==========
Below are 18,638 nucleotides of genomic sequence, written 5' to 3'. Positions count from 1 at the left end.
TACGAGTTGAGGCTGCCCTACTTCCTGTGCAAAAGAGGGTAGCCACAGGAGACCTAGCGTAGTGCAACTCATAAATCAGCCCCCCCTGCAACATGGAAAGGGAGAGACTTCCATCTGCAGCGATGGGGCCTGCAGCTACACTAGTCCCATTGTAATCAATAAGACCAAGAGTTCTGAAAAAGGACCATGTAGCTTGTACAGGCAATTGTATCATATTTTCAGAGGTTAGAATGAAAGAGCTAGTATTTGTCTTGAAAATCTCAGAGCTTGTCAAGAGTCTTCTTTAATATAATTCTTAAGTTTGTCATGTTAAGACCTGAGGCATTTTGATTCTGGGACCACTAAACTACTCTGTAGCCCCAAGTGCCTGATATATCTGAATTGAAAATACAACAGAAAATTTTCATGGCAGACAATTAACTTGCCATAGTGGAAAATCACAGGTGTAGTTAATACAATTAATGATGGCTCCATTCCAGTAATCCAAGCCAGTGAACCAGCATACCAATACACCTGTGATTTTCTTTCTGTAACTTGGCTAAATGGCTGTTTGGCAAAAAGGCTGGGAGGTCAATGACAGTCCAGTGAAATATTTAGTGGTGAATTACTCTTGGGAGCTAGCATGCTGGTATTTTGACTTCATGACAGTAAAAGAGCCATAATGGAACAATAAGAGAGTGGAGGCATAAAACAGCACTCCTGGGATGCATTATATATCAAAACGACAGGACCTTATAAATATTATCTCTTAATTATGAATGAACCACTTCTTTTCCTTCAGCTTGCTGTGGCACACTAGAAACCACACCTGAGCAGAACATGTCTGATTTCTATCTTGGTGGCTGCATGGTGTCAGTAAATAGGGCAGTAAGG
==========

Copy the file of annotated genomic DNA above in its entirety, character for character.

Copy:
Below are 18,638 nucleotides of genomic sequence, written 5' to 3'. Positions count from 1 at the left end.
TACGAGTTGAGGCTGCCCTACTTCCTGTGCAAAAGAGGGTAGCCACAGGAGACCTAGCGTAGTGCAACTCATAAATCAGCCCCCCCTGCAACATGGAAAGGGAGAGACTTCCATCTGCAGCGATGGGGCCTGCAGCTACACTAGTCCCATTGTAATCAATAAGACCAAGAGTTCTGAAAAAGGACCATGTAGCTTGTACAGGCAATTGTATCATATTTTCAGAGGTTAGAATGAAAGAGCTAGTATTTGTCTTGAAAATCTCAGAGCTTGTCAAGAGTCTTCTTTAATATAATTCTTAAGTTTGTCATGTTAAGACCTGAGGCATTTTGATTCTGGGACCACTAAACTACTCTGTAGCCCCAAGTGCCTGATATATCTGAATTGAAAATACAACAGAAAATTTTCATGGCAGACAATTAACTTGCCATAGTGGAAAATCACAGGTGTAGTTAATACAATTAATGATGGCTCCATTCCAGTAATCCAAGCCAGTGAACCAGCATACCAATACACCTGTGATTTTCTTTCTGTAACTTGGCTAAATGGCTGTTTGGCAAAAAGGCTGGGAGGTCAATGACAGTCCAGTGAAATATTTAGTGGTGAATTACTCTTGGGAGCTAGCATGCTGGTATTTTGACTTCATGACAGTAAAAGAGCCATAATGGAACAATAAGAGAGTGGAGGCATAAAACAGCACTCCTGGGATGCATTATATATCAAAACGACAGGACCTTATAAATATTATCTCTTAATTATGAATGAACCACTTCTTTTCCTTCAGCTTGCTGTGGCACACTAGAAACCACACCTGAGCAGAACATGTCTGATTTCTATCTTGGTGGCTGCATGGTGTCAGTAAATAGGGCAGTAAGG